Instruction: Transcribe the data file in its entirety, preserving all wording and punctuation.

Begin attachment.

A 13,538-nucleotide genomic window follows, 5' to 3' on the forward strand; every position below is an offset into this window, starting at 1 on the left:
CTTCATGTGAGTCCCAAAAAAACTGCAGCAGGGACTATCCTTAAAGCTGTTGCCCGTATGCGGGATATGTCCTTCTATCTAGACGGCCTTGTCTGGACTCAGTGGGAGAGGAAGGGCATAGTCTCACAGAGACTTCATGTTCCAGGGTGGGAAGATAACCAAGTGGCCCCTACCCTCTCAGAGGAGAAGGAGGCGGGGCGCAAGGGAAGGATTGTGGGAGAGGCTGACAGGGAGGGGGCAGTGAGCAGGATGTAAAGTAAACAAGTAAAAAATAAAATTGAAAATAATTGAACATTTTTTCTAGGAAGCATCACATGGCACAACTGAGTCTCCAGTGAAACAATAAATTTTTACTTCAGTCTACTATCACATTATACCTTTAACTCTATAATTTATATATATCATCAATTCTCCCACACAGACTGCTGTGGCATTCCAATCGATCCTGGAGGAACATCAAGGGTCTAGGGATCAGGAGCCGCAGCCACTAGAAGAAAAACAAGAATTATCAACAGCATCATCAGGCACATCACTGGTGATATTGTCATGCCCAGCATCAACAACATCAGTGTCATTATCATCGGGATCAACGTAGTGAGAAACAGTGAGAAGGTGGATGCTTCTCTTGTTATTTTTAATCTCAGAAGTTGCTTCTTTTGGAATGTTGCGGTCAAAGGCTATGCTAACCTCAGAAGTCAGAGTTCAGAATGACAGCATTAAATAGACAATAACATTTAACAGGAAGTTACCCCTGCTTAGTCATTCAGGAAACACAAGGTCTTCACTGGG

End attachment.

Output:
A 13,538-nucleotide genomic window follows, 5' to 3' on the forward strand; every position below is an offset into this window, starting at 1 on the left:
CTTCATGTGAGTCCCAAAAAAACTGCAGCAGGGACTATCCTTAAAGCTGTTGCCCGTATGCGGGATATGTCCTTCTATCTAGACGGCCTTGTCTGGACTCAGTGGGAGAGGAAGGGCATAGTCTCACAGAGACTTCATGTTCCAGGGTGGGAAGATAACCAAGTGGCCCCTACCCTCTCAGAGGAGAAGGAGGCGGGGCGCAAGGGAAGGATTGTGGGAGAGGCTGACAGGGAGGGGGCAGTGAGCAGGATGTAAAGTAAACAAGTAAAAAATAAAATTGAAAATAATTGAACATTTTTTCTAGGAAGCATCACATGGCACAACTGAGTCTCCAGTGAAACAATAAATTTTTACTTCAGTCTACTATCACATTATACCTTTAACTCTATAATTTATATATATCATCAATTCTCCCACACAGACTGCTGTGGCATTCCAATCGATCCTGGAGGAACATCAAGGGTCTAGGGATCAGGAGCCGCAGCCACTAGAAGAAAAACAAGAATTATCAACAGCATCATCAGGCACATCACTGGTGATATTGTCATGCCCAGCATCAACAACATCAGTGTCATTATCATCGGGATCAACGTAGTGAGAAACAGTGAGAAGGTGGATGCTTCTCTTGTTATTTTTAATCTCAGAAGTTGCTTCTTTTGGAATGTTGCGGTCAAAGGCTATGCTAACCTCAGAAGTCAGAGTTCAGAATGACAGCATTAAATAGACAATAACATTTAACAGGAAGTTACCCCTGCTTAGTCATTCAGGAAACACAAGGTCTTCACTGGG